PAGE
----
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Study suggests vitamin D supplementation could improve severe burn outcome

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Reprinted with the kind permission of Life Extension.

November 8 2017. The results of a study reported at the Society for Endocrinology annual conference, held November 6-8, 2017 in Harrogate, England, suggest that improving vitamin D status could improve the healing of individuals with severe burns. The study is the first to investigate the role of vitamin D in burn injury recovery.

Burn injuries are at risk of infections that could lead to potentially life-threatening sepsis. Vitamin D is associated with an antibacterial action that could help lower infection risk.

Professor Janet Lord of the Institute of Inflammation & Aging in Birmingham, England and colleagues tracked recovery progress during a one-year period in 25 patients with severe burns. Blood samples collected at ten time points were analyzed for 25-hydroxyvitamin D3 levels and other factors. It was observed that subjects who had higher levels of the vitamin had better wound healing and prognosis, along with less scarring and fewer complications during the year following their injuries. It was also noted that burn patients had lower levels of vitamin D than healthy individuals.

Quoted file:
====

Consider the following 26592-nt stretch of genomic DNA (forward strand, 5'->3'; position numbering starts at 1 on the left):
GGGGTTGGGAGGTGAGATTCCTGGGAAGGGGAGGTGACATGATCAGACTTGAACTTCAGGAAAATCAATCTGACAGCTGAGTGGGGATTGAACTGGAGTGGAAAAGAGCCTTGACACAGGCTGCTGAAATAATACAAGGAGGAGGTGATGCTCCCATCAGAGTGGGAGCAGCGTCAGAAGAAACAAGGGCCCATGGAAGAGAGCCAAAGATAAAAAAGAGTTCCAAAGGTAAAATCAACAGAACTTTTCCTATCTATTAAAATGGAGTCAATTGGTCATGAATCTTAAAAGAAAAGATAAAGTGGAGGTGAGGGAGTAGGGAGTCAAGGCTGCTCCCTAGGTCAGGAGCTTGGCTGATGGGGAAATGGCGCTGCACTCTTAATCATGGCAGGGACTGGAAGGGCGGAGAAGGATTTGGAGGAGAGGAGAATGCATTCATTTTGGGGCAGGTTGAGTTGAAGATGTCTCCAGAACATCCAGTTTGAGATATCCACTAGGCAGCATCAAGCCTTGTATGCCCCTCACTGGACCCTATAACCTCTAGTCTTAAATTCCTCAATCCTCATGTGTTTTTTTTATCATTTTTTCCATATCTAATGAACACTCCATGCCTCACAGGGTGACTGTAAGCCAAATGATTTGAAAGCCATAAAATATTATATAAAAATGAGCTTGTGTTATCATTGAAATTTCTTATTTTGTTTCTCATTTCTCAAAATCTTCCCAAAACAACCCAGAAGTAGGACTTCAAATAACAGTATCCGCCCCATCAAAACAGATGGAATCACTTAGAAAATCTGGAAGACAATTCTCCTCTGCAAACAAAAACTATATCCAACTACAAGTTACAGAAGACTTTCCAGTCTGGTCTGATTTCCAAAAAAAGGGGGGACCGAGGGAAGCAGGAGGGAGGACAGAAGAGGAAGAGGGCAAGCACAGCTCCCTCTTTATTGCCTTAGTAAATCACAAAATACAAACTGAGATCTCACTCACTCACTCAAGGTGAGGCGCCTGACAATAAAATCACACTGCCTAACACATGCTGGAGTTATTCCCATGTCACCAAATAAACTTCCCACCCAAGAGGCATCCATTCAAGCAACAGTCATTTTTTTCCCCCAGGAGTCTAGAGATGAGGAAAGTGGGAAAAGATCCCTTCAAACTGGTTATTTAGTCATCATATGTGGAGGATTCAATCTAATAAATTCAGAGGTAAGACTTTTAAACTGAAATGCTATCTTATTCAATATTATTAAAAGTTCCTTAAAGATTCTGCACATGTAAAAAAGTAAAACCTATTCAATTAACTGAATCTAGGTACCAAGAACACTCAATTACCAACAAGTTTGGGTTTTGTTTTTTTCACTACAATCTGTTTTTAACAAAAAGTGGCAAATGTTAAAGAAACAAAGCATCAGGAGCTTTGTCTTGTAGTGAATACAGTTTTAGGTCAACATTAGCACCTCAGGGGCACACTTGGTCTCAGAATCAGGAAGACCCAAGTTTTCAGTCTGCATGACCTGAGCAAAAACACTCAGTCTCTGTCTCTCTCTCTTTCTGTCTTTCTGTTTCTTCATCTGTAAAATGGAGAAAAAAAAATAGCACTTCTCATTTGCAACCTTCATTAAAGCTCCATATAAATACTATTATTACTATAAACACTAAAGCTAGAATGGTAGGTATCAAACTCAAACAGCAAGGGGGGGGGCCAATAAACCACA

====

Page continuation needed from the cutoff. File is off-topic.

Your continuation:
“Major burn injury severely reduces vitamin D levels and adding this vitamin back may be a simple, safe and cost-effective way to improve outcomes for burns patients, with minimal cost to National Health Service,” Dr Lord suggested. “Low vitamin D levels were associated with worse outcomes in burn patients including life threatening infections, mortality and delayed wound healing. It was also associated with worse scarring, but vitamin D levels are something generally overlooked by clinicians.”

“Data indicate that low serum 25-hydroxyvitamin D3 impairs tissue-specific antibacterial and wound healing responses in burn patients, potentially via tissue-specific activation and function,” the authors write. “Supplementing with high doses of vitamin D to increase serum 25-hydroxyvitamin D3 may greatly improve health outcomes in burns patients.”

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